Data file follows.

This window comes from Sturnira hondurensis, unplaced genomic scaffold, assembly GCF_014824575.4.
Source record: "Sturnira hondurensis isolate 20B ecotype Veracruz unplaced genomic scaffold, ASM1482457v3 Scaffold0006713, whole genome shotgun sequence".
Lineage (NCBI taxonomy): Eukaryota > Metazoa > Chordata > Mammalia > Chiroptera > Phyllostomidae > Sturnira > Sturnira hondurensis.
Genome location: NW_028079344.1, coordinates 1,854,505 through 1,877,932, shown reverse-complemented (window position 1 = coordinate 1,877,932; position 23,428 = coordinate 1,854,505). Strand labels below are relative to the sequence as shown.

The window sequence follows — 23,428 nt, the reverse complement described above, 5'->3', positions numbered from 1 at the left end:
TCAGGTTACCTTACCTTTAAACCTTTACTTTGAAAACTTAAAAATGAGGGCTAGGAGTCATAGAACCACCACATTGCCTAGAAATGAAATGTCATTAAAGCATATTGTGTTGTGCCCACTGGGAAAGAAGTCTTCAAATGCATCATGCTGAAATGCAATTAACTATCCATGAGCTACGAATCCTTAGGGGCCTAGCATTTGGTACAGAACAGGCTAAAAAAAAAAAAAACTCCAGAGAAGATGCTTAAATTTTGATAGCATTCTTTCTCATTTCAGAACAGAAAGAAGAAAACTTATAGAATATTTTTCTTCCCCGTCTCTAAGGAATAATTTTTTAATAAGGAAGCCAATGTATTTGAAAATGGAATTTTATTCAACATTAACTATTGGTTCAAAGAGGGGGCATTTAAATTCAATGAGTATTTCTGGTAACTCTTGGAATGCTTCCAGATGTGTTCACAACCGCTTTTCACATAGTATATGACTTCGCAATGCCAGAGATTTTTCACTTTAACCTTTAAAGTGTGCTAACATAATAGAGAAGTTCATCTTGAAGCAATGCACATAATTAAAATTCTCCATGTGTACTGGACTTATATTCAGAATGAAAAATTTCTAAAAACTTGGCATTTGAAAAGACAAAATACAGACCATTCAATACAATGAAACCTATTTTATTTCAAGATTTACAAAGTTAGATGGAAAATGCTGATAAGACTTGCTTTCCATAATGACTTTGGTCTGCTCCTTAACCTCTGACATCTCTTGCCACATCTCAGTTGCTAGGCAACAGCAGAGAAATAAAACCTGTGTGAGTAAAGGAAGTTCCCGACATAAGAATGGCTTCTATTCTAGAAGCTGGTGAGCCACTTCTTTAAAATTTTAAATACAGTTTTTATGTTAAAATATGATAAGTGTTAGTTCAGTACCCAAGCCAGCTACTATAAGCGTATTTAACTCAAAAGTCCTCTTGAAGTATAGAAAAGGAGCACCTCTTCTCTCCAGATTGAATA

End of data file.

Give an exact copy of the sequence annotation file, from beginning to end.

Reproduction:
This window comes from Sturnira hondurensis, unplaced genomic scaffold, assembly GCF_014824575.4.
Source record: "Sturnira hondurensis isolate 20B ecotype Veracruz unplaced genomic scaffold, ASM1482457v3 Scaffold0006713, whole genome shotgun sequence".
Lineage (NCBI taxonomy): Eukaryota > Metazoa > Chordata > Mammalia > Chiroptera > Phyllostomidae > Sturnira > Sturnira hondurensis.
Genome location: NW_028079344.1, coordinates 1,854,505 through 1,877,932, shown reverse-complemented (window position 1 = coordinate 1,877,932; position 23,428 = coordinate 1,854,505). Strand labels below are relative to the sequence as shown.

The window sequence follows — 23,428 nt, the reverse complement described above, 5'->3', positions numbered from 1 at the left end:
TCAGGTTACCTTACCTTTAAACCTTTACTTTGAAAACTTAAAAATGAGGGCTAGGAGTCATAGAACCACCACATTGCCTAGAAATGAAATGTCATTAAAGCATATTGTGTTGTGCCCACTGGGAAAGAAGTCTTCAAATGCATCATGCTGAAATGCAATTAACTATCCATGAGCTACGAATCCTTAGGGGCCTAGCATTTGGTACAGAACAGGCTAAAAAAAAAAAAAACTCCAGAGAAGATGCTTAAATTTTGATAGCATTCTTTCTCATTTCAGAACAGAAAGAAGAAAACTTATAGAATATTTTTCTTCCCCGTCTCTAAGGAATAATTTTTTAATAAGGAAGCCAATGTATTTGAAAATGGAATTTTATTCAACATTAACTATTGGTTCAAAGAGGGGGCATTTAAATTCAATGAGTATTTCTGGTAACTCTTGGAATGCTTCCAGATGTGTTCACAACCGCTTTTCACATAGTATATGACTTCGCAATGCCAGAGATTTTTCACTTTAACCTTTAAAGTGTGCTAACATAATAGAGAAGTTCATCTTGAAGCAATGCACATAATTAAAATTCTCCATGTGTACTGGACTTATATTCAGAATGAAAAATTTCTAAAAACTTGGCATTTGAAAAGACAAAATACAGACCATTCAATACAATGAAACCTATTTTATTTCAAGATTTACAAAGTTAGATGGAAAATGCTGATAAGACTTGCTTTCCATAATGACTTTGGTCTGCTCCTTAACCTCTGACATCTCTTGCCACATCTCAGTTGCTAGGCAACAGCAGAGAAATAAAACCTGTGTGAGTAAAGGAAGTTCCCGACATAAGAATGGCTTCTATTCTAGAAGCTGGTGAGCCACTTCTTTAAAATTTTAAATACAGTTTTTATGTTAAAATATGATAAGTGTTAGTTCAGTACCCAAGCCAGCTACTATAAGCGTATTTAACTCAAAAGTCCTCTTGAAGTATAGAAAAGGAGCACCTCTTCTCTCCAGATTGAATA